The plant burns pulverized coal. About a quarter of the 200,000 tons of waste ash it produces each year is recycled to make cinder blocks and cement. The remainder, 150,000 tons, is trucked - about 50 to 60 loads a day - to the landfill, where it is buried.
In 1995, Pepco paid $975,000 in federal fines after the landfill's supervisor was convicted of taking bribes and bypassing the treatment system, dumping pollution into Zekiah Swamp, a protected wildlife area. The contaminated water seeped into nearby waterways, "injuring vegetation and leaving orange coating ... in a nearby wetland and streams," according to a National Academies of Science report that examined the dump at Faulkner and other sites nationally.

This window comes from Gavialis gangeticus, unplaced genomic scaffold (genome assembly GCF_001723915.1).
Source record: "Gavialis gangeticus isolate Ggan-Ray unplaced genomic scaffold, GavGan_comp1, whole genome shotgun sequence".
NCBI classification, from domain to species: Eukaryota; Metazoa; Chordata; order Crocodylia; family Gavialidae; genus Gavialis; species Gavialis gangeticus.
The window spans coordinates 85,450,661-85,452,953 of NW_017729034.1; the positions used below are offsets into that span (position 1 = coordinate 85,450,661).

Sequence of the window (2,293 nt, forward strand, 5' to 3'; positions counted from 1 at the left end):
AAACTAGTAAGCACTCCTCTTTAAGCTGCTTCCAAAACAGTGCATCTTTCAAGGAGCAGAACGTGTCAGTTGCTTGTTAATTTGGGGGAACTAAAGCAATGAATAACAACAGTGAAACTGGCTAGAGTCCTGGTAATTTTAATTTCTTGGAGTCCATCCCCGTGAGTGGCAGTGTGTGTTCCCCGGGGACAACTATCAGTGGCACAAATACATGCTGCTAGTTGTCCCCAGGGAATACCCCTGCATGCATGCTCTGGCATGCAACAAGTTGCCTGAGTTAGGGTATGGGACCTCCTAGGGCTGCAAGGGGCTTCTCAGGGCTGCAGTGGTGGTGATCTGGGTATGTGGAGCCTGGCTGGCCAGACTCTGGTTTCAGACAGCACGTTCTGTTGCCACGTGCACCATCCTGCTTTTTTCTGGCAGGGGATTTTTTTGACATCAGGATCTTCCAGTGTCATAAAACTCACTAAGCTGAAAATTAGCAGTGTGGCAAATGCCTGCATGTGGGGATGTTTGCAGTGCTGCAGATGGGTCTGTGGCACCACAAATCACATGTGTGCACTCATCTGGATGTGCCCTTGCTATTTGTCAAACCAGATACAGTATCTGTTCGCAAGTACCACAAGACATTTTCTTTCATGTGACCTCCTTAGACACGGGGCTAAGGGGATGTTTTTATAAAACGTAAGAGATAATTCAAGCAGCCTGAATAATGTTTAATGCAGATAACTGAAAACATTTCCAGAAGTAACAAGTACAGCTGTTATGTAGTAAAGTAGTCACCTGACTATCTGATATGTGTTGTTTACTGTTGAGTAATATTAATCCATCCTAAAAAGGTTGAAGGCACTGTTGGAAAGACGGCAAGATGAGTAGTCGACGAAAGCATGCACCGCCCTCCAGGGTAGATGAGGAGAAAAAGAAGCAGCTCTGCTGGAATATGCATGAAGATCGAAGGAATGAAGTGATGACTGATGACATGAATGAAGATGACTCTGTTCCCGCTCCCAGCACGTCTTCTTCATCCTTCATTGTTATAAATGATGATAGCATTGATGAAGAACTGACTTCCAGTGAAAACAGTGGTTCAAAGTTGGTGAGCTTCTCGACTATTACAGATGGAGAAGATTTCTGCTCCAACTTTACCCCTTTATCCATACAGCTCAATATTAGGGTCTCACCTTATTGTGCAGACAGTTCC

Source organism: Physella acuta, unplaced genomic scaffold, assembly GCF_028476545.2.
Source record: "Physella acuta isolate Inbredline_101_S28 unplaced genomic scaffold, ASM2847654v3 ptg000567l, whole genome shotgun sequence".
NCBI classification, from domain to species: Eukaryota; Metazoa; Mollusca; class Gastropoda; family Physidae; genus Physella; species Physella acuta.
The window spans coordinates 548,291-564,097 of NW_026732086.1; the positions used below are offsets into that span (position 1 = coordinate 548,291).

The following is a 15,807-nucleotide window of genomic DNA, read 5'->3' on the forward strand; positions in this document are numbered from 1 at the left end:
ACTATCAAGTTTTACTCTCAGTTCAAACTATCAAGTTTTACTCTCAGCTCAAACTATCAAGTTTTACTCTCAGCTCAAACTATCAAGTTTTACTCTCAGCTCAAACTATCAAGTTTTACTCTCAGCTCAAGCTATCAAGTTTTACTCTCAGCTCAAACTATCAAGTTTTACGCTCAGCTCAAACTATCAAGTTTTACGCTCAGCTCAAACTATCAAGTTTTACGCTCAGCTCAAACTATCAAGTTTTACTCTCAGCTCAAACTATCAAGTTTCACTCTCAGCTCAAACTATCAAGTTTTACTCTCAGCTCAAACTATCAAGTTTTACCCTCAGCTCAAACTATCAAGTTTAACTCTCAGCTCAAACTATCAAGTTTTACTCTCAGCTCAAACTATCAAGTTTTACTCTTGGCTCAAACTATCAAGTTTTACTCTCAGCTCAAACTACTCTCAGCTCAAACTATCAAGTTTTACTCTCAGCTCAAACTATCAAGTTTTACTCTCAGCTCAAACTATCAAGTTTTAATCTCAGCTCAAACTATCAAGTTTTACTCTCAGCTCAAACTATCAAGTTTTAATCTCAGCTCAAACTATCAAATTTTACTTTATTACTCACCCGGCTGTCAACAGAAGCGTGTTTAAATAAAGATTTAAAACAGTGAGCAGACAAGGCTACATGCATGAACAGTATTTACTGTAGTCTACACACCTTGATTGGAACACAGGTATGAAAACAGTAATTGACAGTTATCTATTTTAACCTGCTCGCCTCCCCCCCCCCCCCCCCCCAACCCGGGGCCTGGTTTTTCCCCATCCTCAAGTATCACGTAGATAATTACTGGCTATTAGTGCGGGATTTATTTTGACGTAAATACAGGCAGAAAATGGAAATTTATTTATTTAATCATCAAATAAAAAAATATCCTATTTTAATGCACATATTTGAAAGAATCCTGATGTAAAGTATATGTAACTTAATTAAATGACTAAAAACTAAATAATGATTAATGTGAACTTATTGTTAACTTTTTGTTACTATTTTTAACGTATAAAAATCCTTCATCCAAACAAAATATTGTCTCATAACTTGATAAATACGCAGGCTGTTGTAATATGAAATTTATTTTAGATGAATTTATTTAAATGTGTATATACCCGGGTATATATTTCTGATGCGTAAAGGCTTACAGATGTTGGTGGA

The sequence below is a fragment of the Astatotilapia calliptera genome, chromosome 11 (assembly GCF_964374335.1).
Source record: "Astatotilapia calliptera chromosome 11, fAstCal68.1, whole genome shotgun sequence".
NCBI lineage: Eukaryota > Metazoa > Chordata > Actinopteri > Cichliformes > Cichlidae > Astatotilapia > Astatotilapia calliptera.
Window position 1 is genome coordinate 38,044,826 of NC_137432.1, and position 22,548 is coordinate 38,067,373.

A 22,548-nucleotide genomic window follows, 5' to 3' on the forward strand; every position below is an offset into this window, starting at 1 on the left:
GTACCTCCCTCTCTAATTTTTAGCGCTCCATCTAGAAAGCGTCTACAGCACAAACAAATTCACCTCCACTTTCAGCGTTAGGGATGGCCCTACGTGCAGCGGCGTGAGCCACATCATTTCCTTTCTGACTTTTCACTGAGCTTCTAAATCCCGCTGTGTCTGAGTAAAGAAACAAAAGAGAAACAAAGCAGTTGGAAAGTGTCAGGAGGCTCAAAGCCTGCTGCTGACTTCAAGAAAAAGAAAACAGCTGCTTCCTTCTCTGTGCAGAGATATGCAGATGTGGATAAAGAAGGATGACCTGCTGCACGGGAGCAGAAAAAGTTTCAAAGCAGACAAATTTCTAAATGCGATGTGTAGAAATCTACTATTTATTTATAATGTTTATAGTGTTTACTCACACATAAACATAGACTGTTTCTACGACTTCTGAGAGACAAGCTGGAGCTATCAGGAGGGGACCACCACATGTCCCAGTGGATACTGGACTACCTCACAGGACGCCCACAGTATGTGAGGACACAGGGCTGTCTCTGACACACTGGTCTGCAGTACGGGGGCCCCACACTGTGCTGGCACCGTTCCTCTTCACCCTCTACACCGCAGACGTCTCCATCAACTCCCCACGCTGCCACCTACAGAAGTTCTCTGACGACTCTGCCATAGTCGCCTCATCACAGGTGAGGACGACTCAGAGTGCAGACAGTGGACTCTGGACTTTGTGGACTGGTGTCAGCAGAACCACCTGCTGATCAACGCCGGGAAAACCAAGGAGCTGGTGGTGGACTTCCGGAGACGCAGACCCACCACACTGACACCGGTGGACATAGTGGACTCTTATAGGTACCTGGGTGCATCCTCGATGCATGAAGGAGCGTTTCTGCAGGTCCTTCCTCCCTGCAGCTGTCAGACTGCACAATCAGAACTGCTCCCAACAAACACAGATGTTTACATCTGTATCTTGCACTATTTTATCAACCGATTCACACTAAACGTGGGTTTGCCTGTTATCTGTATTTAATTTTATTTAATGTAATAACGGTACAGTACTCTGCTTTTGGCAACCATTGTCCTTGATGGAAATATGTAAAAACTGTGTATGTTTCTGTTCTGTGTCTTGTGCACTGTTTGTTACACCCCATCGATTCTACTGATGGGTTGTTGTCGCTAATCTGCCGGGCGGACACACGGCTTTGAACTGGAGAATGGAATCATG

The state required Pepco to improve its systems that collect and treat rainwater that trickles through the ash. But the systems didn't catch all of the contaminants, records show. The state fined Pepco another $50,000 in 2000 and required the utility and a successor company to build about $3 million more in pollution controls.
Mirant bought the 950-acre landfill site in 2000 when it also purchased the Morgantown power plant. Thirteen of those acres are a black pit where trucks dump ash. Another 128 acres are former waste areas now covered in dirt and grass.
As recently as 2001, Bowling Creek, which flows into Zekiah Swamp and eventually the Wicomico River, had an acidity level high enough to kill fish, according to state and federal reports.
A 2006 study by the Maryland Department of Natural Resources found that some streams near the landfill have improved in recent years. But sulfate pollution levels downstream are not expected to return to normal within the next 50 years, according to the report.